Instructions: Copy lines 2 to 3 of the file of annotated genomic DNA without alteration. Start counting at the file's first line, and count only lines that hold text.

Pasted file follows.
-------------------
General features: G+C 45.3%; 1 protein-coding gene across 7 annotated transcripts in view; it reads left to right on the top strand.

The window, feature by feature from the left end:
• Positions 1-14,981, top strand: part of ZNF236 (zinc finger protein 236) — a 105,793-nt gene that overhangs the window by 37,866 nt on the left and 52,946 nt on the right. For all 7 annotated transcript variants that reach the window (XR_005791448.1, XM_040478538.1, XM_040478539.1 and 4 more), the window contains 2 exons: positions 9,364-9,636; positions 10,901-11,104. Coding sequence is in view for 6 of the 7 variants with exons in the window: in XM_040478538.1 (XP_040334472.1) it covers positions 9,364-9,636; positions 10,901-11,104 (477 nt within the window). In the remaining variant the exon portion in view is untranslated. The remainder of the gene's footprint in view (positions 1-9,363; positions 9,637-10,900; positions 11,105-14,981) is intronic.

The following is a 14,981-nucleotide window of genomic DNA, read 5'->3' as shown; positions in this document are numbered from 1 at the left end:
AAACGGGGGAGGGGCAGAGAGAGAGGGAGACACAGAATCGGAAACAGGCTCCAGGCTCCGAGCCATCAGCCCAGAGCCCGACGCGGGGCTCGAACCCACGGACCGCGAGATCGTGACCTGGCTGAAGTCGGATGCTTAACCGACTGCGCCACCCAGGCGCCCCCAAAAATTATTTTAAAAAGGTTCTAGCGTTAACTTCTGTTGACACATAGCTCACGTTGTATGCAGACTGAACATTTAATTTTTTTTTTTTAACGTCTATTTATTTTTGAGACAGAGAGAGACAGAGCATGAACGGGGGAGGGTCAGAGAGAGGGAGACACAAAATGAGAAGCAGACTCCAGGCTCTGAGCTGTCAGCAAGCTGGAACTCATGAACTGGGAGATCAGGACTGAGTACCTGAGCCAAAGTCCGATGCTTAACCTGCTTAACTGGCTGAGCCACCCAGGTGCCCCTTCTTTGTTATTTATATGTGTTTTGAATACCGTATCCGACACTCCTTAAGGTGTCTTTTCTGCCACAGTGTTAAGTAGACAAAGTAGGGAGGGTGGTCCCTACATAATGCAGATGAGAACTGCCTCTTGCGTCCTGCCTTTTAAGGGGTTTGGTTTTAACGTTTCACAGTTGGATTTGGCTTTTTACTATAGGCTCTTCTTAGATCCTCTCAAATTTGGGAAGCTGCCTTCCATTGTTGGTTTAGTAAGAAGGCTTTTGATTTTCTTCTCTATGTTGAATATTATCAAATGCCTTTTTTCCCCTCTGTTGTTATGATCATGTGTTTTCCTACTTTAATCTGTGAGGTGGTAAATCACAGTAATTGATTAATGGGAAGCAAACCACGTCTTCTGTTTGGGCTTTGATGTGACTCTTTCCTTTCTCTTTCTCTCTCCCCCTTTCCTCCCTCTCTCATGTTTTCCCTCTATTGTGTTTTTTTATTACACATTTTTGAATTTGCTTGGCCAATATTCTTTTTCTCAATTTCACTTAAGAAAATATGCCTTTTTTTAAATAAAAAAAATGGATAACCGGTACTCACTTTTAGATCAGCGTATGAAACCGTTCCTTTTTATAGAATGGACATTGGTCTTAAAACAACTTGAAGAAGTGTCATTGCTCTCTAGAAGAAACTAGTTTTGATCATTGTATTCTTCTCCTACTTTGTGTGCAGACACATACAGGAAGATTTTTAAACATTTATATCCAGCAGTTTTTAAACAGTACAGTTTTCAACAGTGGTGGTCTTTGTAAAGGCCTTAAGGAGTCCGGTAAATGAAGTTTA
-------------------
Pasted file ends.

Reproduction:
The window, feature by feature from the left end:
• Positions 1-14,981, top strand: part of ZNF236 (zinc finger protein 236) — a 105,793-nt gene that overhangs the window by 37,866 nt on the left and 52,946 nt on the right. For all 7 annotated transcript variants that reach the window (XR_005791448.1, XM_040478538.1, XM_040478539.1 and 4 more), the window contains 2 exons: positions 9,364-9,636; positions 10,901-11,104. Coding sequence is in view for 6 of the 7 variants with exons in the window: in XM_040478538.1 (XP_040334472.1) it covers positions 9,364-9,636; positions 10,901-11,104 (477 nt within the window). In the remaining variant the exon portion in view is untranslated. The remainder of the gene's footprint in view (positions 1-9,363; positions 9,637-10,900; positions 11,105-14,981) is intronic.